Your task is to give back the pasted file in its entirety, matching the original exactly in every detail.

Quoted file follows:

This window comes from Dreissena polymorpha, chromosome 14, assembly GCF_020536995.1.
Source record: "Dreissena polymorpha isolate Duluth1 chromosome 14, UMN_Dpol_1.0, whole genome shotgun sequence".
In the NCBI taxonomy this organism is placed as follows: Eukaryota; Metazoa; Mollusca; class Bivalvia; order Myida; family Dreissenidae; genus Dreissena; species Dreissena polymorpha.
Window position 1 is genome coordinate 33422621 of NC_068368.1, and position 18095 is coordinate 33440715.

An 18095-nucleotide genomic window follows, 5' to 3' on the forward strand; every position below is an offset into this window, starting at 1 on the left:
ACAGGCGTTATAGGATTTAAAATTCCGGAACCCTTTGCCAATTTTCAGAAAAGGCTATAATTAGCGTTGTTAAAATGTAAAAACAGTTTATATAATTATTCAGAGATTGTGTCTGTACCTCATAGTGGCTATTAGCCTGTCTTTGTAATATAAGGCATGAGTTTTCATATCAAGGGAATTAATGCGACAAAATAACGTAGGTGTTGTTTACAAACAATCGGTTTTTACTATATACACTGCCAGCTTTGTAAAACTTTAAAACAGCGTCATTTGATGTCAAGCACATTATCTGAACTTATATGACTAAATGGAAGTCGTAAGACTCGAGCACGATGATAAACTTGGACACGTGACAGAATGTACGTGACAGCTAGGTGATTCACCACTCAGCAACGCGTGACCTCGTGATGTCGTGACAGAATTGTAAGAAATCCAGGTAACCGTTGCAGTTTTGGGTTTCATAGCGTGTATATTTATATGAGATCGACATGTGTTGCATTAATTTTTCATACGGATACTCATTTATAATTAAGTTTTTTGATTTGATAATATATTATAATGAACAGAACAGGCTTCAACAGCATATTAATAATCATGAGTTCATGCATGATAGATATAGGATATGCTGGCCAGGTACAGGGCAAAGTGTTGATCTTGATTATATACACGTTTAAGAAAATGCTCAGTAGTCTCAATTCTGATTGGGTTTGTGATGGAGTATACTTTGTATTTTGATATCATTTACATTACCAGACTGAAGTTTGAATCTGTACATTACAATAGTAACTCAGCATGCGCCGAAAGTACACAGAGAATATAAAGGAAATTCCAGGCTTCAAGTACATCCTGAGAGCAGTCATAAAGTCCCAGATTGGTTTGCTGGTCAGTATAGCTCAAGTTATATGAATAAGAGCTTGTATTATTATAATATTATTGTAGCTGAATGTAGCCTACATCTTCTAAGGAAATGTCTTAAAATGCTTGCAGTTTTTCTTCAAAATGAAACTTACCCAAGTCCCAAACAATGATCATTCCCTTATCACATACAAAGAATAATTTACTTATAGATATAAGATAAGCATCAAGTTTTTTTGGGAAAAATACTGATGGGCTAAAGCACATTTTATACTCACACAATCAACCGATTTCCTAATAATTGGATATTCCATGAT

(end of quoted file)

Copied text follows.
This window comes from Dreissena polymorpha, chromosome 14, assembly GCF_020536995.1.
Source record: "Dreissena polymorpha isolate Duluth1 chromosome 14, UMN_Dpol_1.0, whole genome shotgun sequence".
In the NCBI taxonomy this organism is placed as follows: Eukaryota; Metazoa; Mollusca; class Bivalvia; order Myida; family Dreissenidae; genus Dreissena; species Dreissena polymorpha.
Window position 1 is genome coordinate 33422621 of NC_068368.1, and position 18095 is coordinate 33440715.

An 18095-nucleotide genomic window follows, 5' to 3' on the forward strand; every position below is an offset into this window, starting at 1 on the left:
ACAGGCGTTATAGGATTTAAAATTCCGGAACCCTTTGCCAATTTTCAGAAAAGGCTATAATTAGCGTTGTTAAAATGTAAAAACAGTTTATATAATTATTCAGAGATTGTGTCTGTACCTCATAGTGGCTATTAGCCTGTCTTTGTAATATAAGGCATGAGTTTTCATATCAAGGGAATTAATGCGACAAAATAACGTAGGTGTTGTTTACAAACAATCGGTTTTTACTATATACACTGCCAGCTTTGTAAAACTTTAAAACAGCGTCATTTGATGTCAAGCACATTATCTGAACTTATATGACTAAATGGAAGTCGTAAGACTCGAGCACGATGATAAACTTGGACACGTGACAGAATGTACGTGACAGCTAGGTGATTCACCACTCAGCAACGCGTGACCTCGTGATGTCGTGACAGAATTGTAAGAAATCCAGGTAACCGTTGCAGTTTTGGGTTTCATAGCGTGTATATTTATATGAGATCGACATGTGTTGCATTAATTTTTCATACGGATACTCATTTATAATTAAGTTTTTTGATTTGATAATATATTATAATGAACAGAACAGGCTTCAACAGCATATTAATAATCATGAGTTCATGCATGATAGATATAGGATATGCTGGCCAGGTACAGGGCAAAGTGTTGATCTTGATTATATACACGTTTAAGAAAATGCTCAGTAGTCTCAATTCTGATTGGGTTTGTGATGGAGTATACTTTGTATTTTGATATCATTTACATTACCAGACTGAAGTTTGAATCTGTACATTACAATAGTAACTCAGCATGCGCCGAAAGTACACAGAGAATATAAAGGAAATTCCAGGCTTCAAGTACATCCTGAGAGCAGTCATAAAGTCCCAGATTGGTTTGCTGGTCAGTATAGCTCAAGTTATATGAATAAGAGCTTGTATTATTATAATATTATTGTAGCTGAATGTAGCCTACATCTTCTAAGGAAATGTCTTAAAATGCTTGCAGTTTTTCTTCAAAATGAAACTTACCCAAGTCCCAAACAATGATCATTCCCTTATCACATACAAAGAATAATTTACTTATAGATATAAGATAAGCATCAAGTTTTTTTGGGAAAAATACTGATGGGCTAAAGCACATTTTATACTCACACAATCAACCGATTTCCTAATAATTGGATATTCCATGAT